Grand Canyon (page 1 of 4)
Colorado River, bridges, rafting, geology, archaeology

 
 
Grand Canyon, Arizona
November, 2008

 
 
My first visit to the state of Arizona just had to include a trip to Grand Canyon.  The sky was blue, the air was clear, visibility was great, and the views I saw from the South Rim were amazing.  I took a lot of pictures there.  Not a chance I'd climb down into the canyon, though!  Nevertheless, I was curious what it looks like at the bottom.... so, with photos on this page courtesy of the National Park Service, I share with you three scenes I did not see in person.

In person, I did not see this view of Kaibab Suspension Bridge (also known as Black Bridge), that spans the Colorado River.  From my vantage point a mile up at the rim of the canyon I could see a tiny black line across what looked like a little drop of water.  That tiny black line was, I was told, Kaibab Bridge!

Kaibab Suspension Bridge
Photo credit: National Park Service

Kaibab Bridge was built in 1928.  It is 440 feet long, 5 feet wide, and suspended 65 feet above the river.  Each of the eight 550-ft. cables that hold up the bridge weighs about one ton.  The spooled cables were way too heavy to be carried to the bottom of the canyon by mules!  To solve the problem, each cable was unrolled from its spool and its length was supported by 42 men who walked it down to the bottom of the canyon, and then they climbed back to the top of the canyon.  They did that eight times!!   Access to Black Bridge is through rock tunnels.  The bridge is used by both hikers and mules, but "never the twain shall meet."  Mules always have the right-of-way on the bridge.  In the interest of safety, mules have the right-of-way on all trails in the canyon, too.  Hikers are instructed to step aside to the uphill side of the trail away from the edge and remain motionless and silent until the last mule in the group is 50 feet past their position.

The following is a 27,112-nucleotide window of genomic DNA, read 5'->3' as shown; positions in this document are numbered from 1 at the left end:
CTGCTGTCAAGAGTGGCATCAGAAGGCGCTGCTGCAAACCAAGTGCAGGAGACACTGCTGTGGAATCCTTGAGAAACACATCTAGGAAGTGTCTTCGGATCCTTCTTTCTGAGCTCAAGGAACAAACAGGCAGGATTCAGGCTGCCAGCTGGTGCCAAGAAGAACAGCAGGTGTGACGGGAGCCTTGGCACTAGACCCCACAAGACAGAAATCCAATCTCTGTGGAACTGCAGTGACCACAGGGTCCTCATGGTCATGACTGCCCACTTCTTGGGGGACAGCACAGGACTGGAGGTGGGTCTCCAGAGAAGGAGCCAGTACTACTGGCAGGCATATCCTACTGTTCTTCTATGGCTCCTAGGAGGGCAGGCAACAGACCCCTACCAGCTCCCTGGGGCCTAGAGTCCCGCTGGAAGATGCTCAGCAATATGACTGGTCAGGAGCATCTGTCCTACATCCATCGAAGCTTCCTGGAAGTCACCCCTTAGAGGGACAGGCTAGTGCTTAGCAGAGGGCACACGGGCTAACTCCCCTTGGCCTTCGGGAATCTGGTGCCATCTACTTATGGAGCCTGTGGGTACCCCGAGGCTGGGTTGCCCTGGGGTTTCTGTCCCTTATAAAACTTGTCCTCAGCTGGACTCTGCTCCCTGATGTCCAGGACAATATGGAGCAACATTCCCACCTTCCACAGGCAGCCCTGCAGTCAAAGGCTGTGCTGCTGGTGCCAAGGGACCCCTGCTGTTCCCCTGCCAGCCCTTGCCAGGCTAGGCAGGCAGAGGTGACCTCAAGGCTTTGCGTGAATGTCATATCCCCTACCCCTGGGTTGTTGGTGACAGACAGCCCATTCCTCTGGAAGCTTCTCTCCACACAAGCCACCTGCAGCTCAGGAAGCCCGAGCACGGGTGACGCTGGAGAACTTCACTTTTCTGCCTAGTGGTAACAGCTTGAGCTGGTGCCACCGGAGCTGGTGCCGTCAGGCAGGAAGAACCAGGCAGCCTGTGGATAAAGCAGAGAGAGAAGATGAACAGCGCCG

About a mile downstream from Black Bridge is Bright Angel Suspension Bridge (also called Silver Bridge).  Silver Bridge was completed in 1970.  While Black Bridge has a solid deck, the deck of Silver Bridge is open mesh, allowing a view of the river beneath it.  Mules refused to cross that bridge - (smart animals!) - so it is used by hikers only.  Silver Bridge also supports the transcanyon pipeline, which supplies water to the South Rim.  Water flows by gravity through the pipeline from Rushing Springs below the North Rim, and then over the river to a pumping station where it is pumped up to the South Rim.

 
Here's something else I didn't see -- rafting through the Grand Canyon, river-level view.  Looking toward the bottom of the canyon from the South Rim, I saw some tiny specks of dust floating from right to left on one of those little drops of water.  I was told those were actually rafts carrying people who probably began their adventure on the Colorado River six or seven days earlier at Lees Ferry, 89 miles upstream.  If their destination was Diamond Creek, they still had 137 more miles of paddling ahead!

Grand Canyon rafting
Photo credit: National Park Service

The rocks I stood on at the rim of the canyon are the "new" ones -- only 5-6 million years old; rock layers that form the canyon's walls depict 2 billion years of the Earth's geologic history.  The Colorado Plateau was uplifted about 10,000 feet beginning 70 million years ago.  Water that drained off the southern Rocky Mountain's western slopes carried sand and gravel that cut through the layers of rock.  Even now, the Colorado River continues eroding the plateau.

 
In addition to its geologic history, Grand Canyon holds clues to its human history, too.  These prehistoric granaries are located in the Marble Canyon area.

Grand Canyon prehistoric
Photo credit: National Park Service

So far, about three percent of Grand Canyon National Park has been surveyed by archaeologists.  They've recorded almost 5000 archaeological resources, including artifacts that date back to the Paleo-Indian period nearly 12,000 years ago.

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